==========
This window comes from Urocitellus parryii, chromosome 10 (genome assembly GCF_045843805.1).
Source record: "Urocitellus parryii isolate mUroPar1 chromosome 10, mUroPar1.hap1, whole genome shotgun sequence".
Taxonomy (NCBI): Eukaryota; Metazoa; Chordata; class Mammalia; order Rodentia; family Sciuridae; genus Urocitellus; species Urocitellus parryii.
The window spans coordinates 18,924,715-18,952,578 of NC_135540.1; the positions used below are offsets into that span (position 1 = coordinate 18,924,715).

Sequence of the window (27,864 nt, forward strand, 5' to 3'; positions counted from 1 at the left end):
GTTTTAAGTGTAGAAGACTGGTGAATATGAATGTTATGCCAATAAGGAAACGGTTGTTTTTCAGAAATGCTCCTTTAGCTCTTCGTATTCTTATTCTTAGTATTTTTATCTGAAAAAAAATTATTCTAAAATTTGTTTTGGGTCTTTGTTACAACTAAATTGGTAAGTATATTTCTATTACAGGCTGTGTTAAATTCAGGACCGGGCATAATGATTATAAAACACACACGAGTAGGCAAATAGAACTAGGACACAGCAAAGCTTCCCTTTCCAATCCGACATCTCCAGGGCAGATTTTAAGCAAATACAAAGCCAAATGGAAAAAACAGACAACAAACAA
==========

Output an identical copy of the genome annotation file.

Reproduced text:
This window comes from Urocitellus parryii, chromosome 10 (genome assembly GCF_045843805.1).
Source record: "Urocitellus parryii isolate mUroPar1 chromosome 10, mUroPar1.hap1, whole genome shotgun sequence".
Taxonomy (NCBI): Eukaryota; Metazoa; Chordata; class Mammalia; order Rodentia; family Sciuridae; genus Urocitellus; species Urocitellus parryii.
The window spans coordinates 18,924,715-18,952,578 of NC_135540.1; the positions used below are offsets into that span (position 1 = coordinate 18,924,715).

Sequence of the window (27,864 nt, forward strand, 5' to 3'; positions counted from 1 at the left end):
GTTTTAAGTGTAGAAGACTGGTGAATATGAATGTTATGCCAATAAGGAAACGGTTGTTTTTCAGAAATGCTCCTTTAGCTCTTCGTATTCTTATTCTTAGTATTTTTATCTGAAAAAAAATTATTCTAAAATTTGTTTTGGGTCTTTGTTACAACTAAATTGGTAAGTATATTTCTATTACAGGCTGTGTTAAATTCAGGACCGGGCATAATGATTATAAAACACACACGAGTAGGCAAATAGAACTAGGACACAGCAAAGCTTCCCTTTCCAATCCGACATCTCCAGGGCAGATTTTAAGCAAATACAAAGCCAAATGGAAAAAACAGACAACAAACAA